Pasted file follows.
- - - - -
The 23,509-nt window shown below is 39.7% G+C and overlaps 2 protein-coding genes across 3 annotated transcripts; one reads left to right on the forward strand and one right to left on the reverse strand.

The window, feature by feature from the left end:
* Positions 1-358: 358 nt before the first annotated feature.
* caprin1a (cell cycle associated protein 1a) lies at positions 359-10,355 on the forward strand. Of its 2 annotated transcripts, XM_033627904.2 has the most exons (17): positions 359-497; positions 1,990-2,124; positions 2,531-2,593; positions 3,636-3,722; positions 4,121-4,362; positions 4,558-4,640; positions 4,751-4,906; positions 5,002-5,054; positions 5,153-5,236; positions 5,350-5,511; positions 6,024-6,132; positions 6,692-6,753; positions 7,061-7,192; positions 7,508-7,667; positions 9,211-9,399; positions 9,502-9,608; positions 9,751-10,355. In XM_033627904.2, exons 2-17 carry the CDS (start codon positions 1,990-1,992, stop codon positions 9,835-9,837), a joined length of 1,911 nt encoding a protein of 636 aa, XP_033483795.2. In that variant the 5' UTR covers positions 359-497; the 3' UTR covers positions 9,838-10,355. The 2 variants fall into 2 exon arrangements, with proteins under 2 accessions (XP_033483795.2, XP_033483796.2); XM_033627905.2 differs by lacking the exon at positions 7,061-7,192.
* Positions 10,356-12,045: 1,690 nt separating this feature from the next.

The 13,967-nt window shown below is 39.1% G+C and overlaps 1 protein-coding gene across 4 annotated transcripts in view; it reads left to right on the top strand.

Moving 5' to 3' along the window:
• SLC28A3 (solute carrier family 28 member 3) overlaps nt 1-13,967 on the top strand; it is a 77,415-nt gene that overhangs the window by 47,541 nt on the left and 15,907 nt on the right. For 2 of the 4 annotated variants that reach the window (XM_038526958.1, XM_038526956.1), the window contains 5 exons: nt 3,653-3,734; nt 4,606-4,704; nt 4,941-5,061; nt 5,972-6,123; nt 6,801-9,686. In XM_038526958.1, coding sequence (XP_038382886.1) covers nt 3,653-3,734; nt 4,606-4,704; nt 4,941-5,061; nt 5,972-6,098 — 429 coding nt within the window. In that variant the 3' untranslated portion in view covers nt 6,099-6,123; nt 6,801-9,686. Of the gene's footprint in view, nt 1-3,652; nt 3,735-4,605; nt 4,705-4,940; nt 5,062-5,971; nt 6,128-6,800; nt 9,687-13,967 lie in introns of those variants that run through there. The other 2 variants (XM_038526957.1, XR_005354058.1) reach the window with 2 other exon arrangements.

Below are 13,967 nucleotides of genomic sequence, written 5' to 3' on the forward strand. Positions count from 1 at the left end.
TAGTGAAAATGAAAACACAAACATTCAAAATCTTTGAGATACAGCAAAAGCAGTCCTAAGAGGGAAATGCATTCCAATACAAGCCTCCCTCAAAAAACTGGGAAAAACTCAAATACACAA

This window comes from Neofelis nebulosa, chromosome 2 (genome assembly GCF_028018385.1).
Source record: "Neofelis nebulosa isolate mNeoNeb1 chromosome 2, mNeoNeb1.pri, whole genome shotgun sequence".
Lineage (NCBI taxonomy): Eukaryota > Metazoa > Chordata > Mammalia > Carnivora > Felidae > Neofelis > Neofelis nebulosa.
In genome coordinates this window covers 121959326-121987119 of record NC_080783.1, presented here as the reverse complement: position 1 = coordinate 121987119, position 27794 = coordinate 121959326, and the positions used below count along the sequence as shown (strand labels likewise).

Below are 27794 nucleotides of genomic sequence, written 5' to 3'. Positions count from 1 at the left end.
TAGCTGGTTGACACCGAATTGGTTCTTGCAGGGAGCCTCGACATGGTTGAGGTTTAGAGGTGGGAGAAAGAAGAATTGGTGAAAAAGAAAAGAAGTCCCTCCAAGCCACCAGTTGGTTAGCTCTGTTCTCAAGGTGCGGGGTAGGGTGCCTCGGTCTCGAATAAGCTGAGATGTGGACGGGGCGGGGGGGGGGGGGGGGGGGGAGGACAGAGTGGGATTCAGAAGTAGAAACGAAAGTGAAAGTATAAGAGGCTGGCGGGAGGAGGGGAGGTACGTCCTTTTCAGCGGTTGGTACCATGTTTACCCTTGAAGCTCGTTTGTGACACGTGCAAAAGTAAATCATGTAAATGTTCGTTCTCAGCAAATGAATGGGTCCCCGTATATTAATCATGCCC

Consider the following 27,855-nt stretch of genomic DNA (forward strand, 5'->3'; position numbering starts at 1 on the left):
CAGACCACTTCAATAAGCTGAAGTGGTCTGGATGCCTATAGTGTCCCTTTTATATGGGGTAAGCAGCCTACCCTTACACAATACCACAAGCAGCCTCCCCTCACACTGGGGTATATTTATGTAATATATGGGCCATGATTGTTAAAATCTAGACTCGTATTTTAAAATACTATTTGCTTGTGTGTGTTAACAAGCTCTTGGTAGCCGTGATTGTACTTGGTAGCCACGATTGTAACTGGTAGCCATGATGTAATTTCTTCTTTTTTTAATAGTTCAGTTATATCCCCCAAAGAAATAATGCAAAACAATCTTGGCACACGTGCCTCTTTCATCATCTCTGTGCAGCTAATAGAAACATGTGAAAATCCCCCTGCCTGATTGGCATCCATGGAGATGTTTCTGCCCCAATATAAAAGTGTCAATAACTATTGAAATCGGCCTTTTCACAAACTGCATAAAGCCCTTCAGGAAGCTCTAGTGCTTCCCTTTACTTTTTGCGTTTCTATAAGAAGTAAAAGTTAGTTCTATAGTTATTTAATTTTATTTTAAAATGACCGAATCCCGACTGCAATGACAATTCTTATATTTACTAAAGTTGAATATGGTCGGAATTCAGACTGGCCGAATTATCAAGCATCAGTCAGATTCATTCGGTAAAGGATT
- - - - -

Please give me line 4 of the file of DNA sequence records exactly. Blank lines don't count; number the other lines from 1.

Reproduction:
* caprin1a (cell cycle associated protein 1a) lies at positions 359-10,355 on the forward strand. Of its 2 annotated transcripts, XM_033627904.2 has the most exons (17): positions 359-497; positions 1,990-2,124; positions 2,531-2,593; positions 3,636-3,722; positions 4,121-4,362; positions 4,558-4,640; positions 4,751-4,906; positions 5,002-5,054; positions 5,153-5,236; positions 5,350-5,511; positions 6,024-6,132; positions 6,692-6,753; positions 7,061-7,192; positions 7,508-7,667; positions 9,211-9,399; positions 9,502-9,608; positions 9,751-10,355. In XM_033627904.2, exons 2-17 carry the CDS (start codon positions 1,990-1,992, stop codon positions 9,835-9,837), a joined length of 1,911 nt encoding a protein of 636 aa, XP_033483795.2. In that variant the 5' UTR covers positions 359-497; the 3' UTR covers positions 9,838-10,355. The 2 variants fall into 2 exon arrangements, with proteins under 2 accessions (XP_033483795.2, XP_033483796.2); XM_033627905.2 differs by lacking the exon at positions 7,061-7,192.